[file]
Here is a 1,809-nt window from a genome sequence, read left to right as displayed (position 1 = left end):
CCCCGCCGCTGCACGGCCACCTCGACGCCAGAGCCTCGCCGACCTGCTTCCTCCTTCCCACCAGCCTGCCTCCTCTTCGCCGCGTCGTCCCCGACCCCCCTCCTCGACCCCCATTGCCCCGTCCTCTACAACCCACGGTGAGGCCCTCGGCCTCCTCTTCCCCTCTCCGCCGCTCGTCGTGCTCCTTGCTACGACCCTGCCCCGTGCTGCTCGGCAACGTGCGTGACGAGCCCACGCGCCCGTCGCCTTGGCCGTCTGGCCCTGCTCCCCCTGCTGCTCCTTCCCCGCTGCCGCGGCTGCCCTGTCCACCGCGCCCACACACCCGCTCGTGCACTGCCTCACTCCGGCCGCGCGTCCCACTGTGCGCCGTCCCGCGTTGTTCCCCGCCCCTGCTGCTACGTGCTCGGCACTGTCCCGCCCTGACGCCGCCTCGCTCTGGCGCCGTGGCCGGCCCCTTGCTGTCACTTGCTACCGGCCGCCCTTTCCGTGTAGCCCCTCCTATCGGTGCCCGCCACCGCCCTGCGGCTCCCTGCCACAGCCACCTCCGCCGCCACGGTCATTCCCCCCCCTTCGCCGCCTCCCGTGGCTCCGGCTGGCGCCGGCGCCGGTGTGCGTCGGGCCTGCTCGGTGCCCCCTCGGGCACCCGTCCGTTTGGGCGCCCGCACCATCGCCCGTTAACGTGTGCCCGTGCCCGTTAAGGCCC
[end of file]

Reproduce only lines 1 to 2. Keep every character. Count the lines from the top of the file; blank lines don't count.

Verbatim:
Here is a 1,809-nt window from a genome sequence, read left to right as displayed (position 1 = left end):
CCCCGCCGCTGCACGGCCACCTCGACGCCAGAGCCTCGCCGACCTGCTTCCTCCTTCCCACCAGCCTGCCTCCTCTTCGCCGCGTCGTCCCCGACCCCCCTCCTCGACCCCCATTGCCCCGTCCTCTACAACCCACGGTGAGGCCCTCGGCCTCCTCTTCCCCTCTCCGCCGCTCGTCGTGCTCCTTGCTACGACCCTGCCCCGTGCTGCTCGGCAACGTGCGTGACGAGCCCACGCGCCCGTCGCCTTGGCCGTCTGGCCCTGCTCCCCCTGCTGCTCCTTCCCCGCTGCCGCGGCTGCCCTGTCCACCGCGCCCACACACCCGCTCGTGCACTGCCTCACTCCGGCCGCGCGTCCCACTGTGCGCCGTCCCGCGTTGTTCCCCGCCCCTGCTGCTACGTGCTCGGCACTGTCCCGCCCTGACGCCGCCTCGCTCTGGCGCCGTGGCCGGCCCCTTGCTGTCACTTGCTACCGGCCGCCCTTTCCGTGTAGCCCCTCCTATCGGTGCCCGCCACCGCCCTGCGGCTCCCTGCCACAGCCACCTCCGCCGCCACGGTCATTCCCCCCCCTTCGCCGCCTCCCGTGGCTCCGGCTGGCGCCGGCGCCGGTGTGCGTCGGGCCTGCTCGGTGCCCCCTCGGGCACCCGTCCGTTTGGGCGCCCGCACCATCGCCCGTTAACGTGTGCCCGTGCCCGTTAAGGCCC